Norton Juster was an architect by training and worked as a professor of design at Hampshire College in his native England. When he published The Phantom Tollbooth in 1961 it was an instant classic. Critics in the New York Times and Life Magazine likened the book to Lewis Carroll's famous Alice in Wonderland, which previously stood alone as the best-known fantasy novel in the English language.
The Phantom Tollbooth is, in a sense, a modern take on Carroll's famous work, which was published in 1865, and an adaptation of some of its key themes. England of the 1960s was in a period of furious progress as a country known for its history pressed toward an uncertain future in the twentieth century. In this time, books of the Victorian era of literature such as Alice in Wonderland began to lose their appeal to younger readers who were alienated by their older language and dated references. The Phantom Tollbooth gave these readers an opportunity to enjoy a novel of fantasy to which they could more easily relate.
The fantasy novel remains an important genre of fiction as it is uniquely well suited to audiences of all ages. It is often used to teach lessons about life through symbolic interactions. The best-known examples of this are stories such as Grimm's Fairy Tales or Aesop's Fables. The fantasy novel is a longer, more refined, and more adult take on these sorts of stories. The elements of magic help fantasy novels appeal to younger readers while the more mature plot construction and language draw in older readers.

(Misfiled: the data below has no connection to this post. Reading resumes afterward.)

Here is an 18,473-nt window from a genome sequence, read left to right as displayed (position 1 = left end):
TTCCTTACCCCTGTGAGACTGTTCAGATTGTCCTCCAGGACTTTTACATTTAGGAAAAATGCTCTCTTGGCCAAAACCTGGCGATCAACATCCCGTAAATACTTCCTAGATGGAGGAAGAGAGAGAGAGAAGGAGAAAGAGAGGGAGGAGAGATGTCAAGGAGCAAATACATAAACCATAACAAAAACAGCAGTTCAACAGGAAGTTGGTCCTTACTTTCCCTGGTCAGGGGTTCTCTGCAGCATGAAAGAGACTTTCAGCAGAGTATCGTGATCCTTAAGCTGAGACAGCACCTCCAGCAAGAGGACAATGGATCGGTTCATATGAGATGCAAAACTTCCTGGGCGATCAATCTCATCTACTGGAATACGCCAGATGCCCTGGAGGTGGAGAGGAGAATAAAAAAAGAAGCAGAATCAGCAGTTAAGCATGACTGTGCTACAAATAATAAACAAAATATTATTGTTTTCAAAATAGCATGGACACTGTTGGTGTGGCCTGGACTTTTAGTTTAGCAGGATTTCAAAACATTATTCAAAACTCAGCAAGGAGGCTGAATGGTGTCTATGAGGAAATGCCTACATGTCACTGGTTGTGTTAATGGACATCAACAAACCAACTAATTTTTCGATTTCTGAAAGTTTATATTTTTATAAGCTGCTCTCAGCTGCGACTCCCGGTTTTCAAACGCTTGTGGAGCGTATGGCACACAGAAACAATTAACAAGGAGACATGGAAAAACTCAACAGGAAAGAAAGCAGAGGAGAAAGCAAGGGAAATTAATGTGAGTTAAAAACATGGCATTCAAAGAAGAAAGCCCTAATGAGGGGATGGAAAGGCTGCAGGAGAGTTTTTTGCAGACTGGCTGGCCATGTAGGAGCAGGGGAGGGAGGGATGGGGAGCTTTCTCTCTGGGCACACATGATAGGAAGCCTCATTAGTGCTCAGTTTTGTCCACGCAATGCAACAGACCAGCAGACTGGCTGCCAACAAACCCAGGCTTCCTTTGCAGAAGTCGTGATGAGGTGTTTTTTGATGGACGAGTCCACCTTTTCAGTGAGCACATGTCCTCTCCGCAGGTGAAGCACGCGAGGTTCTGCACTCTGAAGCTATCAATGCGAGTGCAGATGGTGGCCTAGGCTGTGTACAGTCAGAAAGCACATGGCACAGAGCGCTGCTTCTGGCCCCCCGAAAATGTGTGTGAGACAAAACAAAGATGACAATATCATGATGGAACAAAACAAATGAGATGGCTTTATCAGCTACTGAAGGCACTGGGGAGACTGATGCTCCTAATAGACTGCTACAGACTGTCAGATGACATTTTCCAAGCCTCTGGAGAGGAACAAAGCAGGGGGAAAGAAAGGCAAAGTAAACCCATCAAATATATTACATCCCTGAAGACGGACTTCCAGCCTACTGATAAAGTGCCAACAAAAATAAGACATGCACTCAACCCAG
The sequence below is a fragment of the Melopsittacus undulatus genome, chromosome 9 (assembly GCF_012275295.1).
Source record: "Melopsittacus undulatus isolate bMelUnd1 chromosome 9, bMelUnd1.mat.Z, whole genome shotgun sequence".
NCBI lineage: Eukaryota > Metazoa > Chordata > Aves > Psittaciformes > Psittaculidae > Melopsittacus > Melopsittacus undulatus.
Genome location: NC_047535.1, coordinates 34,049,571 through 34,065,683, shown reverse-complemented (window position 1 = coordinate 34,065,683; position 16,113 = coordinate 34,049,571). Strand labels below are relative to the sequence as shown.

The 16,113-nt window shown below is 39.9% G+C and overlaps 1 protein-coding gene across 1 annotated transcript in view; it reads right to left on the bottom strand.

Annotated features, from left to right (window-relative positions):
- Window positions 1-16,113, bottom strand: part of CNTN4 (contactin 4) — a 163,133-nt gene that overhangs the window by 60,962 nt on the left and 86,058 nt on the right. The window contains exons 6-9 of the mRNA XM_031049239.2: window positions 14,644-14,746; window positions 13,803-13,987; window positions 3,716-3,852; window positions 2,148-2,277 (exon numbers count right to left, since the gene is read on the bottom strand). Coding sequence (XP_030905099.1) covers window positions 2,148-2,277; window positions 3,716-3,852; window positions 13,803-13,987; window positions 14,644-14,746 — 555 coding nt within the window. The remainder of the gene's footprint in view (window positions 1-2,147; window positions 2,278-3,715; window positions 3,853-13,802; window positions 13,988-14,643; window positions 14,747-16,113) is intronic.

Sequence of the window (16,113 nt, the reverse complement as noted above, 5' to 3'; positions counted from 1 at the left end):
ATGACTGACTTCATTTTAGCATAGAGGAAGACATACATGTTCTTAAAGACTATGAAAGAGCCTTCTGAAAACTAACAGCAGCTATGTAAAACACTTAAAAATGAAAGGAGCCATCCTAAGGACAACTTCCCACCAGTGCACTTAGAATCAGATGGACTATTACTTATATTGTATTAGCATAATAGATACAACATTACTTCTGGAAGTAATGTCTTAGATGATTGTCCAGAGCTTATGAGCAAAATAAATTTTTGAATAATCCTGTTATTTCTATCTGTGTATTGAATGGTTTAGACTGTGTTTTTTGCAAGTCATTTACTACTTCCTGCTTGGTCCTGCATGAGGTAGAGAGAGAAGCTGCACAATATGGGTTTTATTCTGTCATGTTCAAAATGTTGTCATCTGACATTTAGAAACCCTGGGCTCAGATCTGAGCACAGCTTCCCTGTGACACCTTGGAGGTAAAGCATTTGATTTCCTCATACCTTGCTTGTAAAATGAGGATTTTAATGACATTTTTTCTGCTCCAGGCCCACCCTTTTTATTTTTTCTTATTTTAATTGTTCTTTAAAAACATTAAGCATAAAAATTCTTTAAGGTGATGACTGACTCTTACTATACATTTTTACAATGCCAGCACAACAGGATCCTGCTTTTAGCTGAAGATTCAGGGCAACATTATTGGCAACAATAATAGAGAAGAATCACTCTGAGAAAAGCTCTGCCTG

In writing a modern version of the fantasy novel, Juster attempted to update the themes to make them more pertinent to the twentieth century. The Phantom Tollbooth tackles issues that simply did not exist in Carroll's time. Characters in Juster's book grapple with issues relating to life in cities (such as noise), the boredom bred by instant entertainment, and the laziness of students in modern schools. At the same time, the book also incorporates some of Carroll's ideas about creativity and imagination.
Juster never wrote another book, but The Phantom Tollbooth has never gone out of print and remains a favorite among readers of all ages.
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In The Lands Beyond, time passes differently. In Milo's adventures weeks were passing, but, when he got back home only 1 hour actually passed.
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